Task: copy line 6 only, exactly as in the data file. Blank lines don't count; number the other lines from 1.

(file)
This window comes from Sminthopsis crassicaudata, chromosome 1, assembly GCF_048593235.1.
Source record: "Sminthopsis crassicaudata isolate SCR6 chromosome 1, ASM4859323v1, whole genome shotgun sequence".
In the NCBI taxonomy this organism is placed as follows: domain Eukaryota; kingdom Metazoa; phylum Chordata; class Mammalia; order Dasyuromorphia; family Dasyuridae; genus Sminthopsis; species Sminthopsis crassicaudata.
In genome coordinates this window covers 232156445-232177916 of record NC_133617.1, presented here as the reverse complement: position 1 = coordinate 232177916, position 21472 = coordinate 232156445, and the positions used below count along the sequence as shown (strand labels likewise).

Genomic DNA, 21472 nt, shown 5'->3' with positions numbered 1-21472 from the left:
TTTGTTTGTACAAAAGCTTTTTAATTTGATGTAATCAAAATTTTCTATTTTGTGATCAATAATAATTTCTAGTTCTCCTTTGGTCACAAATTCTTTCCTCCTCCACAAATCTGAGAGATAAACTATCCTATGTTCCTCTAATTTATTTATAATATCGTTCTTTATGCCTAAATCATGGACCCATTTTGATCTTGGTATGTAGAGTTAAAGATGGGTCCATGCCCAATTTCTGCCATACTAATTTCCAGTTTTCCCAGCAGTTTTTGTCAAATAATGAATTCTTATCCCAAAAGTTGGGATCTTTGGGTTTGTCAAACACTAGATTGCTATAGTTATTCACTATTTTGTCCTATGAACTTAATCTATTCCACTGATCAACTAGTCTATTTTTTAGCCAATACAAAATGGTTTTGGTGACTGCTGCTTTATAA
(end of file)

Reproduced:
TTTGTTTGTACAAAAGCTTTTTAATTTGATGTAATCAAAATTTTCTATTTTGTGATCAATAATAATTTCTAGTTCTCCTTTGGTCACAAATTCTTTCCTCCTCCACAAATCTGAGAGATAAACTATCCTATGTTCCTCTAATTTATTTATAATATCGTTCTTTATGCCTAAATCATGGACCCATTTTGATCTTGGTATGTAGAGTTAAAGATGGGTCCATGCCCAATTTCTGCCATACTAATTTCCAGTTTTCCCAGCAGTTTTTGTCAAATAATGAATTCTTATCCCAAAAGTTGGGATCTTTGGGTTTGTCAAACACTAGATTGCTATAGTTATTCACTATTTTGTCCTATGAACTTAATCTATTCCACTGATCAACTAGTCTATTTTTTAGCCAATACAAAATGGTTTTGGTGACTGCTGCTTTATAA